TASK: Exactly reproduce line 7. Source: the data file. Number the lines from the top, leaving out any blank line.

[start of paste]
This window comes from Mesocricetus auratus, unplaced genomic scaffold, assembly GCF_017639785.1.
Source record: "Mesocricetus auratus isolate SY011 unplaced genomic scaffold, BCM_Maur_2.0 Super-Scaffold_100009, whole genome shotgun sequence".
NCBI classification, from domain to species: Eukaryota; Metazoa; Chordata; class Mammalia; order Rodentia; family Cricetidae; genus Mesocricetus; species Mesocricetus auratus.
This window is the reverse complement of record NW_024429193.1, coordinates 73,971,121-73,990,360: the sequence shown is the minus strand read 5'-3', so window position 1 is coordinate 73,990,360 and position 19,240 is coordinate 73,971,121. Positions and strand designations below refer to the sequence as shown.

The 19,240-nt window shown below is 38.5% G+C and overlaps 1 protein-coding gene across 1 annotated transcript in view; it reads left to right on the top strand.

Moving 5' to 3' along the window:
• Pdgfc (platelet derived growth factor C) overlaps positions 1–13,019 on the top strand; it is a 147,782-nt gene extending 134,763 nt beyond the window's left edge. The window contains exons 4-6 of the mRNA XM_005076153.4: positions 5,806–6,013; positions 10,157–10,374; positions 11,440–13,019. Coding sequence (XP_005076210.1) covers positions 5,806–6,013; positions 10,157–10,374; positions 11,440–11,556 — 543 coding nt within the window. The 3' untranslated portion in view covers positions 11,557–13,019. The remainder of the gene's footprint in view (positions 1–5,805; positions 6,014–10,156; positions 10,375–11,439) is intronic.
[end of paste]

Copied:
• Pdgfc (platelet derived growth factor C) overlaps positions 1–13,019 on the top strand; it is a 147,782-nt gene extending 134,763 nt beyond the window's left edge. The window contains exons 4-6 of the mRNA XM_005076153.4: positions 5,806–6,013; positions 10,157–10,374; positions 11,440–13,019. Coding sequence (XP_005076210.1) covers positions 5,806–6,013; positions 10,157–10,374; positions 11,440–11,556 — 543 coding nt within the window. The 3' untranslated portion in view covers positions 11,557–13,019. The remainder of the gene's footprint in view (positions 1–5,805; positions 6,014–10,156; positions 10,375–11,439) is intronic.